Then, on their own volition, they decided to extend their stay by a month… when the other escort ships were canceling their WFP contracts because they were too scared.  This mission, along with other donations, makes Canada the 3rd largest donor to the WFP worldwide.  Read more about it here.


Okay so sleeping on a ship is like being in a sensory deprivation chamber.

I Drove the Ship

Probably you’re not supposed to say “drove” but I’m not sure of the correct word.  Helmed?

While the crew was not far away, still I was in charge (way more than that time I flew a plane).  It takes immense concentration and it’s terrifying, look at my eyes:

september 8 2009
It’s worth a billion bucks, we were speeding along at 21 knots and if I were to jam the wheel too quickly everyone and everything below would start flying around.  I lasted 8 minutes before I said, “thank you no more”.  

Then I learned about navigation, and that screen there is the ship’s main navigation screen.

A path between points A and B is decided and entered into the computer based on ‘waypoints’ – little spots along the way that when you reach them in real life, a change in course is required.  To consistently hit all the waypoints you must do constant, fast and accurate math in your head which is why one is stationed here for 4 hours at a time max.  

Sea navigation is done in yards, miles and degrees, and when I asked what happens if you’re a few degrees off the reply was “this is the formula drilled into our heads – 1 degree at 1 mile = 33 yards”.  They told me to test people tomorrow to see if they knew the forumula, okay.

I also asked if anyone checks up on the actual course sailed versus the charted one, “oh yes Keri, and if they see a zigzagy line well, that’s just embarrassing”, ha. 

Me Tonight

september 8 2009

Look how red I am.  Each night the ship goes to all red lighting, because red lighting preserves your night vision.  

The bridge (the area you drive the ship from) is lowly lit only in red, and someone told me, “if someone comes onto the bridge at night and they don’t trip or walk into something, it’s not dark enough”.

1st Day on the Ship


september 8 2009

7:30am – Board the ship.  When you do you must salute her right before stepping on deck. See my face there on the left?  Taken shortly after I boarded and I’m like, “how in the world did I end up here OMG”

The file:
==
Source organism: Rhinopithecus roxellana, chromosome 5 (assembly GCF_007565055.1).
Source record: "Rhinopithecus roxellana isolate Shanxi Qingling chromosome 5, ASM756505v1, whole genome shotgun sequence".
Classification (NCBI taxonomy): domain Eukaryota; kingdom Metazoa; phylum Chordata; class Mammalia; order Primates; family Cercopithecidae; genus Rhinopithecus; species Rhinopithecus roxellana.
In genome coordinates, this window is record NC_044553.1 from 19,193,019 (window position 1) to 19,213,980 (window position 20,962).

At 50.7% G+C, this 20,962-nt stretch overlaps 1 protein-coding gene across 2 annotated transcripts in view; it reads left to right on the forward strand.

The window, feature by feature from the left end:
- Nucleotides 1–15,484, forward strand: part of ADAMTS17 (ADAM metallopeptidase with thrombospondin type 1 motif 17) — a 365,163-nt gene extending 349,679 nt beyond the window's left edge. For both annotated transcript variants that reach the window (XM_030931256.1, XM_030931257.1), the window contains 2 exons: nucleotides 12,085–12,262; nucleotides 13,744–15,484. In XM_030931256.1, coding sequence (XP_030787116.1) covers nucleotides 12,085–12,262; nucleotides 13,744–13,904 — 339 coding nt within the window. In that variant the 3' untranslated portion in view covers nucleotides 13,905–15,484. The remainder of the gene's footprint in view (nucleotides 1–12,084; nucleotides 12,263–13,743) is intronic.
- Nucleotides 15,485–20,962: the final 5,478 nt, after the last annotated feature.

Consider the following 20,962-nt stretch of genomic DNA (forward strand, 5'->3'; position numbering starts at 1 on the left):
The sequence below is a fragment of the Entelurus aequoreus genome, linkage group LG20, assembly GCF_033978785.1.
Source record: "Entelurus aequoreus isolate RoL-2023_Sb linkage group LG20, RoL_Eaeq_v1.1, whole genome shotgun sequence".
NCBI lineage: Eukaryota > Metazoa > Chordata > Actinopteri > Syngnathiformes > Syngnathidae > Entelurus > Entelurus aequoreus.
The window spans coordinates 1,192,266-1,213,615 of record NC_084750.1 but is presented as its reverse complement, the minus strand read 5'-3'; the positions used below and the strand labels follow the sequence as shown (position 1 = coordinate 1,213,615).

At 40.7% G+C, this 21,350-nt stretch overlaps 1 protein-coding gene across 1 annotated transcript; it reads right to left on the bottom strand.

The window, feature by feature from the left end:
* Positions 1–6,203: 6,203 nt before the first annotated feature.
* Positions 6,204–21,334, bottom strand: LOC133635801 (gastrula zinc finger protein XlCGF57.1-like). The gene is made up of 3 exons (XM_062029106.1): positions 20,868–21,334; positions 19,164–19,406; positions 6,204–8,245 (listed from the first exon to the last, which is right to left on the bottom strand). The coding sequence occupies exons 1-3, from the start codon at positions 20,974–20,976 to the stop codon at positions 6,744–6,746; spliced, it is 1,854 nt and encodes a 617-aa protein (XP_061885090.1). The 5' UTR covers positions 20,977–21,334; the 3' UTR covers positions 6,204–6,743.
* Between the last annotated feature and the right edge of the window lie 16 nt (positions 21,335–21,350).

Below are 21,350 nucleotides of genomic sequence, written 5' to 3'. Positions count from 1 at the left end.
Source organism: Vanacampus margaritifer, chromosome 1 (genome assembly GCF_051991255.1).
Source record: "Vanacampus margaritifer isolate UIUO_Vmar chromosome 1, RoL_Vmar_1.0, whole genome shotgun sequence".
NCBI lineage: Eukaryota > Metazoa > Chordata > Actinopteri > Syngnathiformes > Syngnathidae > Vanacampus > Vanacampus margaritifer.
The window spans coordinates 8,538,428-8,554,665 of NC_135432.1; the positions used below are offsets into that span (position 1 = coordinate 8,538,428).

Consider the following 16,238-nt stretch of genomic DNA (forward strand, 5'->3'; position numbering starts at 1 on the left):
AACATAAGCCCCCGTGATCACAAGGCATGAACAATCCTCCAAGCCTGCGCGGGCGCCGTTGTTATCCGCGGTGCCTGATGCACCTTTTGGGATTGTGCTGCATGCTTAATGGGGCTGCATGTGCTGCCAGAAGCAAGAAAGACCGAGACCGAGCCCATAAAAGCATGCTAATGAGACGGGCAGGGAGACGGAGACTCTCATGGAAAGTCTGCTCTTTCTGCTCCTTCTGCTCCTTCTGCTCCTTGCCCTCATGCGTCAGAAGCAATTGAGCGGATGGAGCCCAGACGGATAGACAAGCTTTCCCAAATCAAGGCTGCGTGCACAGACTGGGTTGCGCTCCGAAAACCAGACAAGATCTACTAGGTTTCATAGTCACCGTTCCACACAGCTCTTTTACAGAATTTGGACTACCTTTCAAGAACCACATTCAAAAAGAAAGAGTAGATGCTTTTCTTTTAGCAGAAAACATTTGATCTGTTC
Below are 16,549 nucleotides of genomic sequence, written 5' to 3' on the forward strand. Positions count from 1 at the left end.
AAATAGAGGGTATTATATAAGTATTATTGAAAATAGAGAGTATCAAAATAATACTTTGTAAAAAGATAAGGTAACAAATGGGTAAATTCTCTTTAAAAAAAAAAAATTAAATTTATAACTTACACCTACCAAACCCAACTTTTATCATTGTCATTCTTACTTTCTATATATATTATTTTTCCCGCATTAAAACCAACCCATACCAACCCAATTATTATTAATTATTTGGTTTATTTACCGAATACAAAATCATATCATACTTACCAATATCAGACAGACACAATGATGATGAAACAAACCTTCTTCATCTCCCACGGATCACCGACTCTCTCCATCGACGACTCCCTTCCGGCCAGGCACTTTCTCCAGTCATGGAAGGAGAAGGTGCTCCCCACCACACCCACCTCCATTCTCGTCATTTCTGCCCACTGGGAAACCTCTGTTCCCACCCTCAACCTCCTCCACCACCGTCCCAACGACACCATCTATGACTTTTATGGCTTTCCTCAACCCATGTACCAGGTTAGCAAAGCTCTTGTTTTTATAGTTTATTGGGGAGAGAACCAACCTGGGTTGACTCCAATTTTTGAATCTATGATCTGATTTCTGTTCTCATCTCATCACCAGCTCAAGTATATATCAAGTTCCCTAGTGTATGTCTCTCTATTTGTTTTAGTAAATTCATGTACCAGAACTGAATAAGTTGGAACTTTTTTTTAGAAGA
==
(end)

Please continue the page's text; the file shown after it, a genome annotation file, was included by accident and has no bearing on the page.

9 – 10am – An extensive tour of the ship.  I inhaled a ridiculous amount of information. There will be no lack of footage and how I’m gonna fit this into my usual 3 minutes will be challanging

10 – 12pm – After the tour I was informed, “off you go, you can explore wherever you like, the ship is yours, have fun” what??? Sick

12 – 12:30pm – Lunch.  There are 3 dining areas on board and depending on your rank* is where you eat.  I enjoyed lunch in the Officers area, where, and this floored me, I sat down at a table, was given a menu and asked what I would like.  The food was amazing, especially the soup.  I’m not sure where the reputation for bad food comes from in the Forces comes from, certainly not here, and I’m picky

12:30 – 5 – More exploring.  Went through 8 locks today, including the Welland Canal, the first time for this ship, and 4 in a row which was the equivilant to climbing the height of Niagara Falls.  You zoom up faster than you think, those things fill up fast

5 – 6pm – Dinner in the biggest dining area with the non-commissioned crew (oh boy I hope I’m getting this terminology correct… if not, please correct me in the comments).  Again, a menu is posted and my omlette was made-to-order come ON.  Delicious

6 – 10pm – Kicking it around the ship, more filming, chatting and a little editing because my camera is full and I’ve got to dump some footage so I can fill it up again tomorrow

10 – 11pm – I drive the ship

11 – 11:30pm – Back to ‘The Cave’, the dining/hang-out area where I ate dinner and where there’s also a bar.  A little editing and then fall on my face asleep in my bunk 

* I’ve posted the rank hierarchy in the comments